HEBRON, West Bank, AP -Israel police stormed a Palestinian home Sunday to evict Jewish squatters in the West Bank City of Hebron, using a buzzsaw to remove a barricaded metal door and clashing with Israeli protesters who had gathered outside.
The protesters tried to force their way in after police broke down the door. Police in riot gear dragged them away, but scuffles between the two sides continued outside the house.
Inside the home, officers tried to appeal to the settlers, and some left willingly. One woman was dragged out as a policewoman carried out her baby.
Avi Harush, one of the police commanders of the evacuation, said the operation would proceed slowly because the building was dark, and the stairwell very narrow.
“There are children inside, even babies,” he told Israel Radio. “We don’t want one hair on their head to be hurt.”
The operation will be an important test for the new government of Prime Minister Ehud Olmert, who plans a broad West Bank pullout during his four-year term.
Olmert was widely criticized for his handling of the evacuation of a tiny outpost in February while he headed a caretaker government. More than 200 police and teenage protesters were injured, and critics accused police of using excessive force.
Earlier, settlers threw firebombs, stones and bottles at security forces, injuring 13 police officers, police said. It was not immediately known how many settlers were hurt. Five were arrested.
Police stormed in after failed negotiations for the peaceful departure of three settler families who moved in the abandoned home about a month ago. Israeli authorities later determined that rental documents the families had presented were forged, and the Supreme Court ordered them removed.
Olmert, whose new government took office on Thursday, plans to withdraw from much of the West Bank in an effort to draw Israel’s final borders by 2010. Settlers bitterly oppose the plan. Many of them are observant Jews who say the land is promised to the Jewish people by God.
Hebron, a city holy to Jews and Muslims, is home to about 160,000 Palestinians and some 500 Jewish ultranationalist settlers who live in heavily fortified enclaves.
Hundreds of Palestinians, meanwhile, staged strikes and demonstrations Saturday in the West Bank and Gaza Strip to demand payment of overdue salaries to government workers — the first public signs of discontent with the Hamas-led Cabinet’s handling of the financial crisis.
The Palestinian unrest occurred ahead of a meeting in Gaza between Prime Minister Ismail Haniyeh of Hamas and moderate President Mahmoud Abbas. The two, involved in a power struggle since Hamas defeated Abbas’ Fatah Party in January legislative elections, failed to resolve their differences but agreed to meet again Sunday.
Haniyeh has complained that Abbas has stripped the government of many of its powers. Abbas, who seeks a resumption of peace talks with Israel, wants Hamas to soften its hard line against the Jewish state.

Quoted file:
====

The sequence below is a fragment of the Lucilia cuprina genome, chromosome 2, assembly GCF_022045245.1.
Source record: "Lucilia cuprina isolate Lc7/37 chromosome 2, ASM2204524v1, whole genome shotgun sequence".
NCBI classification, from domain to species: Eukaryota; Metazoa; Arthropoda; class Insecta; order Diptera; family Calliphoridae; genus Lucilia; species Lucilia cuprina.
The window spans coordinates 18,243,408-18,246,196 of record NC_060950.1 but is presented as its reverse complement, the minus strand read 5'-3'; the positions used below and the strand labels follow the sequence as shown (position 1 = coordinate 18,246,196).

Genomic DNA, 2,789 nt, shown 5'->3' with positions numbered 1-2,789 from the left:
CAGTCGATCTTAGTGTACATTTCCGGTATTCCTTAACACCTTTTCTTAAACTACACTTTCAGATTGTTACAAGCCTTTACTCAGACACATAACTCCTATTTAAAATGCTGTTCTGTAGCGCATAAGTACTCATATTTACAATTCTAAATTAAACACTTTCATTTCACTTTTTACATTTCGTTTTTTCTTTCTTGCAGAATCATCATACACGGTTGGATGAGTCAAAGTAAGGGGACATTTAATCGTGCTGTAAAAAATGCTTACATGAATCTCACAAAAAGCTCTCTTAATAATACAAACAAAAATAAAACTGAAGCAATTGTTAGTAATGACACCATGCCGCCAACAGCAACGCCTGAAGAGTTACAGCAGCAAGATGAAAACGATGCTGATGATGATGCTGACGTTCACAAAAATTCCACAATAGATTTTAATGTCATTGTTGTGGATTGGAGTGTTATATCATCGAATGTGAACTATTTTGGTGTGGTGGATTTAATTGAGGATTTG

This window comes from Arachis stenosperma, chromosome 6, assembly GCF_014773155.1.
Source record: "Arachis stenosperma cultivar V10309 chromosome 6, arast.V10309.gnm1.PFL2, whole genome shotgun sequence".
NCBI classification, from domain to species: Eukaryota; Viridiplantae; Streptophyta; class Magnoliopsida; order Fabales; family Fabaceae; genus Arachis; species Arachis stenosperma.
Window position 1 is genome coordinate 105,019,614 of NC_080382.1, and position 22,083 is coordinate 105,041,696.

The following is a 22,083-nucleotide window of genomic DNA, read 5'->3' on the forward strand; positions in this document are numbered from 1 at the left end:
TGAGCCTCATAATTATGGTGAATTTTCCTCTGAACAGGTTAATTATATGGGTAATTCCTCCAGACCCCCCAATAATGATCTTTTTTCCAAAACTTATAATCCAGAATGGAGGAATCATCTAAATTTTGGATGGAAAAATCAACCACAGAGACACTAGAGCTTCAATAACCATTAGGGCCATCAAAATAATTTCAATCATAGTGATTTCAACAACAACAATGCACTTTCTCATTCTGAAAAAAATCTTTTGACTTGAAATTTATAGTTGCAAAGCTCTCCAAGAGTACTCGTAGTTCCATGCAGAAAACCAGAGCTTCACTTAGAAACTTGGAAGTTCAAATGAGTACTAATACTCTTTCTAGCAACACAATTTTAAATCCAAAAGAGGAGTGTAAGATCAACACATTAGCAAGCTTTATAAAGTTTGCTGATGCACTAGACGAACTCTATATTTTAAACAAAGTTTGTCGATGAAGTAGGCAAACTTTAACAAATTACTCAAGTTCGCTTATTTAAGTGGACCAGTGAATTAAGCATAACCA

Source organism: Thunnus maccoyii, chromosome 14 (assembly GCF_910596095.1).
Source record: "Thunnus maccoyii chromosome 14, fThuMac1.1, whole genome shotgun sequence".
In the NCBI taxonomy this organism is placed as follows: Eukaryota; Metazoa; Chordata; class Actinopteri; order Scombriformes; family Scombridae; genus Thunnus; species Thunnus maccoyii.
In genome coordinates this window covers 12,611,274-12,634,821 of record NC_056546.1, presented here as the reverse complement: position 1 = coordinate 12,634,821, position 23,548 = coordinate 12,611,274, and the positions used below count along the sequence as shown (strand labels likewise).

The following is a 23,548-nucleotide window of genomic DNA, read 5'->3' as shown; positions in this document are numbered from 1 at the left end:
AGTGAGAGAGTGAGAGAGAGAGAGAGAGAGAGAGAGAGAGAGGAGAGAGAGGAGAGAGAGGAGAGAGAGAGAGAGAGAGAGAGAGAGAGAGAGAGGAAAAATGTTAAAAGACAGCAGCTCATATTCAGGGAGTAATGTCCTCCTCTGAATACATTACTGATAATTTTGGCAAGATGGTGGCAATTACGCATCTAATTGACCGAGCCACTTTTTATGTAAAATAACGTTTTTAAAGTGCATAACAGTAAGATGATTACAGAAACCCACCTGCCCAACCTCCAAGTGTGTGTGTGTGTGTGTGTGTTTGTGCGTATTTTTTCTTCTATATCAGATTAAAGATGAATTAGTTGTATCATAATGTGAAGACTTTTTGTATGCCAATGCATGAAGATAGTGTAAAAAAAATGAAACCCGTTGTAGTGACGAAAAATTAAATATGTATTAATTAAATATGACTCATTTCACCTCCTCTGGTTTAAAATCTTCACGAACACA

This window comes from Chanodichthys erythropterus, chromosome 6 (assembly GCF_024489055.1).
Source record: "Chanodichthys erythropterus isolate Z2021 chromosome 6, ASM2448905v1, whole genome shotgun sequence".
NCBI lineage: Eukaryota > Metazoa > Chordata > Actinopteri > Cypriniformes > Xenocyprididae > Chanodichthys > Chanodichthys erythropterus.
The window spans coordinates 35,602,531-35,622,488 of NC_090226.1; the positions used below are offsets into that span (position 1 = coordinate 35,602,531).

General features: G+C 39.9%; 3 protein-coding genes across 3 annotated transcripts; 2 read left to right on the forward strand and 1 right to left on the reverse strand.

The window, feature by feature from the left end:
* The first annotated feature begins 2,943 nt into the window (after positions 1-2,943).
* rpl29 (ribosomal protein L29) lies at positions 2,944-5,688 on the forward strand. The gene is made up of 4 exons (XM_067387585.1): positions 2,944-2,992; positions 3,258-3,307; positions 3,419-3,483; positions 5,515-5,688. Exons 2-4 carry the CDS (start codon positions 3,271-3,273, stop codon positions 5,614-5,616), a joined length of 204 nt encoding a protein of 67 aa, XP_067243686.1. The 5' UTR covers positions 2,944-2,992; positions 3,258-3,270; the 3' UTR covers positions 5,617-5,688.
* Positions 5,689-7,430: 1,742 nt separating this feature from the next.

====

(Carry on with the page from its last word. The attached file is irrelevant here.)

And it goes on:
Hamas’ tough stance has led Western donors to cut vital aid to the Palestinians, leaving the government broke.
“The main concern of the president is to find a mechanism for an immediate solution to the ongoing financial crisis,” said Nabil Abu Rdeneh, a top aide to Abbas. “Unfortunately, the international community is refusing to deal with us as long as the government doesn’t change its position and the people are paying the price,” he added.
After the Cabinet took office in late March, the United States and European Union, the two biggest donors to the Palestinian Authority, cut off hundreds of millions of dollars in aid.
Hamas has rejected the calls, despite a financial crunch that has left the treasury unable to pay the salaries of 165,000 government workers for the past two months. The government is the largest employer in the West Bank and Gaza Strip, and many families are scraping by on dwindling savings, loans and handouts.
Until now, the Palestinian public had heeded calls for patience, largely following the government in blaming the crisis on Western hostility to Hamas.
On Saturday, however, teachers at five schools in Hebron canceled classes — a strike that affected only a small number of schools but marked a change in attitude.
“I haven’t received a salary for 66 days. Of course I’m not happy with the government,” said one teacher. “I need to live and I need to feed my children.” The teacher, a father of six, asked not to be identified, fearing he could lose his job.
In Nablus, also in the West Bank, hundreds of Palestinian government workers demonstrated to demand their salaries.
Most participants at the Nablus rally were supporters of Abbas’s Fatah party, reflecting the growing tensions with Hamas. In the Gaza city of Rafah, about 150 protesters, mostly women and children, urged Hamas to pay the salaries.
Late Saturday, Russia delivered $10 million in emergency aid to the Palestinians, bypassing the Hamas-led government by sending the money to Abbas’ office.
Much of the power struggle between Hamas and Abbas, who was elected in separate presidential elections last year, has focused on control over Palestinian security forces.